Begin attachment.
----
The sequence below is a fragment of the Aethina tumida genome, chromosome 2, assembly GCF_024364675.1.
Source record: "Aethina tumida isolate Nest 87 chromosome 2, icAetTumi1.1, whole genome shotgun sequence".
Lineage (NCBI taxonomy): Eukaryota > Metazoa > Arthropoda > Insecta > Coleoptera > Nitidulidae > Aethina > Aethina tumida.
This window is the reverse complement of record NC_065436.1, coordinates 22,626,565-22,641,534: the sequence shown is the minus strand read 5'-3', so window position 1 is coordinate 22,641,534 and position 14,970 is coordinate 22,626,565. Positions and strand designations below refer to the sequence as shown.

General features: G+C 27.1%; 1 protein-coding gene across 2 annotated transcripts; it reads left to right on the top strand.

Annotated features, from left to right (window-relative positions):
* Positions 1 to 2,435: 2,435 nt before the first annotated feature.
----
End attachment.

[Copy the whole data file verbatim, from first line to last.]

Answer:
The sequence below is a fragment of the Aethina tumida genome, chromosome 2, assembly GCF_024364675.1.
Source record: "Aethina tumida isolate Nest 87 chromosome 2, icAetTumi1.1, whole genome shotgun sequence".
Lineage (NCBI taxonomy): Eukaryota > Metazoa > Arthropoda > Insecta > Coleoptera > Nitidulidae > Aethina > Aethina tumida.
This window is the reverse complement of record NC_065436.1, coordinates 22,626,565-22,641,534: the sequence shown is the minus strand read 5'-3', so window position 1 is coordinate 22,641,534 and position 14,970 is coordinate 22,626,565. Positions and strand designations below refer to the sequence as shown.

General features: G+C 27.1%; 1 protein-coding gene across 2 annotated transcripts; it reads left to right on the top strand.

Annotated features, from left to right (window-relative positions):
* Positions 1 to 2,435: 2,435 nt before the first annotated feature.